The Poetry and History of Wyoming: Containing Campbell's Gertrude, and the History of Wyoming, from Its Discovery to the Beginning of the Present Century

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J. Munsell, 1864 - Wyoming Valley (Pa.) - 406 pages
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Page 380 - That in ancient times a herd of these tremendous animals came to the Big-bone licks, and began an universal destruction of the bear, deer, elks, buffaloes, and other animals which had been created for the use of the Indians ; that the Great Man above...
Page 89 - But how came you to take upon you to sell land at all ? We conquered you ; we made women of you ! You know you are women, and can no more sell land than women ; nor is it fit you should have the power of selling lands, since you would abuse it.
Page 8 - The orison repeated in his arms, For God to bless her sire and all mankind ; The book, the bosom on his knee reclined, Or how sweet fairy-lore he heard her con, (The playmate ere the teacher of her mind :) All uncompanion'd else her heart had gone Till now, in Gertrude's eyes, their ninth blue summer shone.
Page 380 - Their chief speaker immediately put himself into an attitude of oratory, and, with a pomp suited to what he conceived the elevation of his subject, informed him that it was a tradition handed down from their fathers, 'that in ancient times a herd of these tremendous animals came to the...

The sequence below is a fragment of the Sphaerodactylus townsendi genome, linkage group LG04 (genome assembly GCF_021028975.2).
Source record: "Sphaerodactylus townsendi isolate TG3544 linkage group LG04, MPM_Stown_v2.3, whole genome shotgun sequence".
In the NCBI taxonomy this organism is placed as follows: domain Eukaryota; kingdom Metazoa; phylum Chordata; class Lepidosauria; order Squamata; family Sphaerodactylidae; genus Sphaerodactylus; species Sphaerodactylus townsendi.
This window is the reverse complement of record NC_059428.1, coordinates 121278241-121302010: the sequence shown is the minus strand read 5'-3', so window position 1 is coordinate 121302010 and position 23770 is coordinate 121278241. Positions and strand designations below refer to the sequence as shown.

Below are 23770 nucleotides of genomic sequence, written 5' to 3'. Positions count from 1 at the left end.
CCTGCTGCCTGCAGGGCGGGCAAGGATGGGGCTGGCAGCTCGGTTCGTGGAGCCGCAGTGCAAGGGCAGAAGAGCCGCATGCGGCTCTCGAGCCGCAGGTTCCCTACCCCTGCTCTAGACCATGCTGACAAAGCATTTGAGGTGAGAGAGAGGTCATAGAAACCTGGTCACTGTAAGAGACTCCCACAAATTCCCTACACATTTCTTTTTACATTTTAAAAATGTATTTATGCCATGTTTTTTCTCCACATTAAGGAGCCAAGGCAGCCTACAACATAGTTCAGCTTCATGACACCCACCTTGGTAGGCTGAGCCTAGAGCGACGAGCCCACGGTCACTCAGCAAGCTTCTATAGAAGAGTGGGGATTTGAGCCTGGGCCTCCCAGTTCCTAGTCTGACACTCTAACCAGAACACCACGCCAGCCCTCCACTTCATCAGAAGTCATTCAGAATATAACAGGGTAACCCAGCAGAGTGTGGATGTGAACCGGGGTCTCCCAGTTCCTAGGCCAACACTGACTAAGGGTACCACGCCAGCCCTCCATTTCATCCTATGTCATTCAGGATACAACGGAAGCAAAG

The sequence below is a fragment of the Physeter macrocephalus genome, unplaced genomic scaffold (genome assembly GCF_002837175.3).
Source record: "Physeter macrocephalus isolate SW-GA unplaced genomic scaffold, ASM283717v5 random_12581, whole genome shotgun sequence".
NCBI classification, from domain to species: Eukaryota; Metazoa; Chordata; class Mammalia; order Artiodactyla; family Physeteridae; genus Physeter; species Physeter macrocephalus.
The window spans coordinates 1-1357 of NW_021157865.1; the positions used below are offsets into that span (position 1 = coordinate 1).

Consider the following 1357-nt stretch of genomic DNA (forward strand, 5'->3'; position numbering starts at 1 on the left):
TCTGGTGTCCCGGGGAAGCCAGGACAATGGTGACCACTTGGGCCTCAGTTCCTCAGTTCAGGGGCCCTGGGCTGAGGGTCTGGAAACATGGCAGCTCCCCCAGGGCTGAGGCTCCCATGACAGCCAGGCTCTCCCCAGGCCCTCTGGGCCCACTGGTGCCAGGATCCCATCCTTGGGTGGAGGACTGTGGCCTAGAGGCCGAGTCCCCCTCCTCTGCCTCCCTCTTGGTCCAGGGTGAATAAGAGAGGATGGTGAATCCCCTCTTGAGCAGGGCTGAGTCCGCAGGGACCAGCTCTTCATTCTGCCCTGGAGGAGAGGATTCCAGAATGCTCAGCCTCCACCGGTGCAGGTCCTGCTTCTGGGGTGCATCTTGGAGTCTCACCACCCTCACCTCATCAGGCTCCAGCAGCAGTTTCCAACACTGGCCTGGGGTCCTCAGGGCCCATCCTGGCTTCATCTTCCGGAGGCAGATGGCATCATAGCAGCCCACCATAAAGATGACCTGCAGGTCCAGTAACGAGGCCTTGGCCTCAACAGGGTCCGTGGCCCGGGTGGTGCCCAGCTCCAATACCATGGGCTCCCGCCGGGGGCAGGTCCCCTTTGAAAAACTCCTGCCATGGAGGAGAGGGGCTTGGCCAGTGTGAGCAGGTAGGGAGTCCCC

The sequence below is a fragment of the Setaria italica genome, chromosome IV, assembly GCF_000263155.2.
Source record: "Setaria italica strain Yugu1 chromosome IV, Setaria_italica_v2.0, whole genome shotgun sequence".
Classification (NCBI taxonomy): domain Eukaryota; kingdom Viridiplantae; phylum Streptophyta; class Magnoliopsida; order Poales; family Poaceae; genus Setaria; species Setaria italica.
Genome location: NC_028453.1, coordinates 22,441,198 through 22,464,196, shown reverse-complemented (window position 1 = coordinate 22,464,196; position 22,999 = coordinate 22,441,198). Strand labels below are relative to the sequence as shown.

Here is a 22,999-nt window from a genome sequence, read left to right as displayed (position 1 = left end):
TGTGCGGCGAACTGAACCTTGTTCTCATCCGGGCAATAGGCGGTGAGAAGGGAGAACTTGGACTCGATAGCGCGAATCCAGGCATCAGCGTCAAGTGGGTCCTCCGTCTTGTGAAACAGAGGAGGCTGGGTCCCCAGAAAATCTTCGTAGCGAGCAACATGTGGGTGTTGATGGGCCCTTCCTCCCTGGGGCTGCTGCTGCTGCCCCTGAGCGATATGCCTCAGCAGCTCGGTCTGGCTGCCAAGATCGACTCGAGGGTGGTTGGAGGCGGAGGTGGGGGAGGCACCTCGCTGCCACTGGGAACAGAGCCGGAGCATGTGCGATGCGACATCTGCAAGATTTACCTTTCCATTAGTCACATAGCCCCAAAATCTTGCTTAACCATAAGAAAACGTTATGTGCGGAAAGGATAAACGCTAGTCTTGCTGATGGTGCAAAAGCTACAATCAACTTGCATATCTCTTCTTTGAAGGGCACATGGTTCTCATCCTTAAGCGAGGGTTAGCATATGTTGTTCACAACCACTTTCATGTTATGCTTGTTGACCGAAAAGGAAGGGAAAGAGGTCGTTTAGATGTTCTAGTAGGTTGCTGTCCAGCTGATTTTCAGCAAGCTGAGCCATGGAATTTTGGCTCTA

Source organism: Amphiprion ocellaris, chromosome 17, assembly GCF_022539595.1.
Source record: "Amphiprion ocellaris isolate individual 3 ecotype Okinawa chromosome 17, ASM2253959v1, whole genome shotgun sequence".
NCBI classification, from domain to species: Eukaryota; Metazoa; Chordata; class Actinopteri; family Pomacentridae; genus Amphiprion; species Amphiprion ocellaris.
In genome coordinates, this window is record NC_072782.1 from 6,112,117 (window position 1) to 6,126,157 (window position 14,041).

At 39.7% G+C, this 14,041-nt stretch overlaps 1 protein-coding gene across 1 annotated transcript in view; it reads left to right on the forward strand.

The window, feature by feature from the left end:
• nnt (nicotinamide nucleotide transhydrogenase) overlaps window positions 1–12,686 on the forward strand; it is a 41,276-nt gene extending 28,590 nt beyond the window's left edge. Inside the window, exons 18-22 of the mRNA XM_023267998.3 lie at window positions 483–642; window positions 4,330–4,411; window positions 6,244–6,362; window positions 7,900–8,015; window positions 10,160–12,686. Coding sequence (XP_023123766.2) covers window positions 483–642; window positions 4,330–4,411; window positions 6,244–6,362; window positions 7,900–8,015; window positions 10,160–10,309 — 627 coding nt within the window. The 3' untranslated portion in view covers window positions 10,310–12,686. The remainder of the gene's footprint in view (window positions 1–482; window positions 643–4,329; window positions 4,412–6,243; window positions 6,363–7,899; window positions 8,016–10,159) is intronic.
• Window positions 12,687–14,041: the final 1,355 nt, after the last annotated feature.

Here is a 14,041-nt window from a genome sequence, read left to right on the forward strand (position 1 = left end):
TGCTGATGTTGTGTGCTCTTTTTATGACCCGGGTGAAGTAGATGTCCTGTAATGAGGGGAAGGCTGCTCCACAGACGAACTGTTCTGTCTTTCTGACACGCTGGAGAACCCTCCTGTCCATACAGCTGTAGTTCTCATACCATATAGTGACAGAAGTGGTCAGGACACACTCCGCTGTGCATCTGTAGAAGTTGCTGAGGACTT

Page 90 - Reasons we charge you to remove instantly; we don't give you the Liberty to think about it. You are Women. Take the Advice of a wise Man, and remove immediately.
Page 5 - Alas! poor Caledonia's mountaineer, That want's stern edict e'er, and feudal grief, Had forced him from a home he loved so dear! Yet found he here a home, and glad relief, And plied the beverage from his own fair sheaf, That fired his Highland blood with mickle glee : And England sent her men, of men the chief, Who taught those sires of Empire yet to be, To plant the tree of life, — to plant fair Freedom's tree!
Page 13 - As monumental bronze unchanged his look: A soul that pity touch'd, but never shook: Train'd, from his tree-rock'd cradle to his bier, The fierce extremes of good and ill to brook Impassive— fearing but the shame of fear— A stoic of the woods— a man without a tear.
Page 3 - ON Susquehanna's side, fair Wyoming ! Although the wild-flower on thy ruin'd wall, And roofless homes, a sad remembrance bring Of what thy gentle people did befall ; Yet thou wert once the loveliest land of all That see the Atlantic wave their morn restore.
Page 49 - And by my side, in battle true, A thousand warriors drew the shaft ? Ah ! there in desolation cold The desert serpent dwells alone, Where grass o'ergrows each mouldering bone, And stones themselves to ruin grown, Like me, are death-like old : Then seek we not their camp— for there The silence dwells of my despair.
Page 114 - I have not far to go for an instance ; this very ground that is under me (striking it with his foot) was my land and inheritance and is taken from me by fraud.

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